Re: Father's Hebrew name - temple Beth El - Detroit #general
Stan Goodman <safeqSPAM_FOILER@...>
On Tue, 26 Aug 2003 02:31:15 UTC, bsmannlein@... (Barbara
Carol asked for private responses, but I too am interested in thisBut that is not the question asked by the original post. For women not
to have a Hebrew name has not been unusual in recent centuries. For
men, it has been a rarity. Alas, our ancestors, for better or worse,
knew nothing of Political Correctness.
To address the original question: The only time anybody in the
gentleman's synagogue would have known his Hebrew name (which he
almost certainly had) would have been upon ascending to the Torah;
from the question, it does not seem that this happened very often, ifat all.
Historically, the graves of virtually all Jews buried under Jewish
auspices would have been marked by a monument inscribed in Hebrew with
the Hebrew name and patronymic of the deceased. One of the least happy
developments in American Jewry has been the abandonment of this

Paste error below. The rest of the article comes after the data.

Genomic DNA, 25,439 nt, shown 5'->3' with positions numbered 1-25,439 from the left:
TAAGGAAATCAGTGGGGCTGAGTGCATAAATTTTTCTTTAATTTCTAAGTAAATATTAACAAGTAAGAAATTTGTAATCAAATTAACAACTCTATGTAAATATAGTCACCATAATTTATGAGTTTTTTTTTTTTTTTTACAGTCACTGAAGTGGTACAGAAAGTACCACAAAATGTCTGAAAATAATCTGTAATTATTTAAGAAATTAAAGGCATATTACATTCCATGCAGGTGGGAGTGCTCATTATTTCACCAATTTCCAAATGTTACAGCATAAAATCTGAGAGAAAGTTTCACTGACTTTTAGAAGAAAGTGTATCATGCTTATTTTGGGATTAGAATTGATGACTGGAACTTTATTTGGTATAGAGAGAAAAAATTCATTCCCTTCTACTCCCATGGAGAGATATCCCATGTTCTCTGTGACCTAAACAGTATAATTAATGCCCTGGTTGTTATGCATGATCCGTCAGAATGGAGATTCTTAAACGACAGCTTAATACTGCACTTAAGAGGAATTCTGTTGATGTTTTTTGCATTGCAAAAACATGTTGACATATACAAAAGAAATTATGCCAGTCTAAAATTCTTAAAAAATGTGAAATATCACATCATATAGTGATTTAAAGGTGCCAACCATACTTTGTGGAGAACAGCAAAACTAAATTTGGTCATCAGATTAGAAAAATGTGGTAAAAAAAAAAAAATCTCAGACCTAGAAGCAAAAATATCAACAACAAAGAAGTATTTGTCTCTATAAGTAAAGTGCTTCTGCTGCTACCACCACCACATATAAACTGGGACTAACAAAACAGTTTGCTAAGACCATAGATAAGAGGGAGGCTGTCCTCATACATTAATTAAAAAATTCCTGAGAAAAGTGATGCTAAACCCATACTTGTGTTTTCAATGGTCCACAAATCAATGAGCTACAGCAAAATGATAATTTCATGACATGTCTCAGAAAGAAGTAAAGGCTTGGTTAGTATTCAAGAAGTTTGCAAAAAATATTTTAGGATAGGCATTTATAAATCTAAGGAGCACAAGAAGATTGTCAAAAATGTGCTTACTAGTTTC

custom, for no visible reason, so that the Jewish identity (name,
father's name, etc.) is lost with the memory of his survivors. That,
precisely, is what makes this moment a historical one for
Jewish-American genealogy: in the absence of the missing data,
genealogy will become difficult or impossible in the community in only
a few years. Witness the question that started this thread.
Stan Goodman, Qiryat Tiv'on, Israel
NEACHOWICZ/NOACHOWICZ, NEJMAN/NAJMAN, SURALSKI: >from Lomza Gubernia
ISMACH: >from Lomza Gubernia, Galicia, and Ukraina
HERTANU, ABRAMOVICI, LAUER: >from Dorohoi District, Romania
GRISARU, VATARU: >from Iasi, Dorohoi, and Mileanca, Romania
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